Working from Home

Not everyone has a desktop workstation at home, and most of us are using laptops. However, laptops were created for short-term portable use, thus the ergonomics that come with using laptops long term are not the best. Using a laptop, it is hard to balance your forearms, elbows, and head positions because either your head is flexed downwards too much or your wrists are above the elbow. To make the best out of a bad situation, here are some tips you should try.

Take micro-breaks every 1-2 hours and get out of your chair. Taking breaks helps to relieve any eyestrain, prevents your body from getting too stationary, and do some corrective exercises or stretches, some which can be observed on our Ergonomic Stretches page.

Avoid leaning forward towards your laptop. People have a tendency to lean forward in order to get a closer look at their laptop screen. However, this creates contact stress of your wrists to the table, which can compress the median nerve in your wrist which may lead to carpal tunnel syndrome.

When in a seated position on your desk, use books or anything you have around the house to lift the laptop up to get the top of the screen at eye level. With the lifted laptop, use a separate keyboard connected to your laptop on the table. Keyboards are a low-cost alternative to purchasing a monitor. Ensure that your back has proper lumbar support, such as a pillow, and your feet are flat on the ground.

For an alternative standing position, opt to use your kitchen table. Similar to the seated position, use books or anything around the house to lift the laptop up so that the top of the screen is at eye level. While using a separate keyboard, lift the keyboard to elbow level using more books or anything around the house. Take turns with the seated and standing position to decrease strain on the body.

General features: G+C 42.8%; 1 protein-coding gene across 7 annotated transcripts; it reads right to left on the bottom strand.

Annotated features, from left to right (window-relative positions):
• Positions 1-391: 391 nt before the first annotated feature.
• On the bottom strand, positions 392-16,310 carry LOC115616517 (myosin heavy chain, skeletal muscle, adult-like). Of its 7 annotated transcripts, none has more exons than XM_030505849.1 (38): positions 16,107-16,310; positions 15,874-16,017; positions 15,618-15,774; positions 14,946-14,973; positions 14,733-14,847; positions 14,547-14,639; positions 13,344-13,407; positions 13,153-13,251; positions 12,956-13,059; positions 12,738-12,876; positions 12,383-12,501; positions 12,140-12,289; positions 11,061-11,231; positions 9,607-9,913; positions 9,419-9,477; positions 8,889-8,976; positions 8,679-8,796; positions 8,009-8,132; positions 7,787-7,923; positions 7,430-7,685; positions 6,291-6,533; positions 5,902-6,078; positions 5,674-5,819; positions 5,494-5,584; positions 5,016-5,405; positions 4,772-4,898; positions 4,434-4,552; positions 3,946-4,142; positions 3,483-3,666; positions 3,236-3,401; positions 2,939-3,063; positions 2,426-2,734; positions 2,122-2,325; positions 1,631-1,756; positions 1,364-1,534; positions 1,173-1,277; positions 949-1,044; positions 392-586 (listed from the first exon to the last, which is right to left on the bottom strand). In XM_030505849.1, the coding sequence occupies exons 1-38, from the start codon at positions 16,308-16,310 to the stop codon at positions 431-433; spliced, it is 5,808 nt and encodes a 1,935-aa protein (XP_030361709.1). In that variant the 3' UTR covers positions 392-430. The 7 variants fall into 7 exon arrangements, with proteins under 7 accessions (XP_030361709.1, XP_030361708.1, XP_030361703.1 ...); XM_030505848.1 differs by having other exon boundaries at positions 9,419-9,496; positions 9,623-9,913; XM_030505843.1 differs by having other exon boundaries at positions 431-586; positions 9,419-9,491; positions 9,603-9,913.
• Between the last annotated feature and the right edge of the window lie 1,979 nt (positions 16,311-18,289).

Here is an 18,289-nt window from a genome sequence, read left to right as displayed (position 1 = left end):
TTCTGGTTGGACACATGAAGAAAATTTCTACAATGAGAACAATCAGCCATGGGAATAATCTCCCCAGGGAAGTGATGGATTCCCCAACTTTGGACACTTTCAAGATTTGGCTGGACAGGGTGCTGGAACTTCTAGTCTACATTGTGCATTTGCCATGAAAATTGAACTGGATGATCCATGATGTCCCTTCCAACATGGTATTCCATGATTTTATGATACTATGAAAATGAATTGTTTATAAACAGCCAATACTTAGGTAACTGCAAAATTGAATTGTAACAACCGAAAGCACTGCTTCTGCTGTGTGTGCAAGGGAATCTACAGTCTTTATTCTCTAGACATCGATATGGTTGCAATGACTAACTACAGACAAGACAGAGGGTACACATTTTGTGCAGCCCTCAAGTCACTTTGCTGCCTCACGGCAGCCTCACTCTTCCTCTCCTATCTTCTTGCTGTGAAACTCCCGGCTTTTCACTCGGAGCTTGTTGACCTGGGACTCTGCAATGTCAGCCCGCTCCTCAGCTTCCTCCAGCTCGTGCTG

Most importantly, do not forget to see your physician if any pain further develops.

Laptop Ergonomics
Let's face it, none of us took those nagging "sit straight!" remarks serious back in the days. Maybe we should have. In today's modern world we spend most of the day interacting with technology, and a life without internet access seems almost unthinkable. As a result, more people than ever suffer from a stiff neck, pack pains and irritated elbow and wrist joints. But all is not lost, Cooler Master to the Rescue! Here are a handful of simple little tricks to help you fight fatigue and joint pains in daily life.
Smartphone Ergonomics
Ergonomic and Safe use of mobile or smart phones devices for recreation or work can bring you great benefits if you adopt healthy habits by using them as while driving, traveling or on the move. Awareness of local laws, correct posture, regular breaks and a proper adjustment of equipment can help prevent or relive occupational work stresses or disorders such as Carpal Tunnel Syndrome, Back / Neck Pain or vision care when using Smartphones.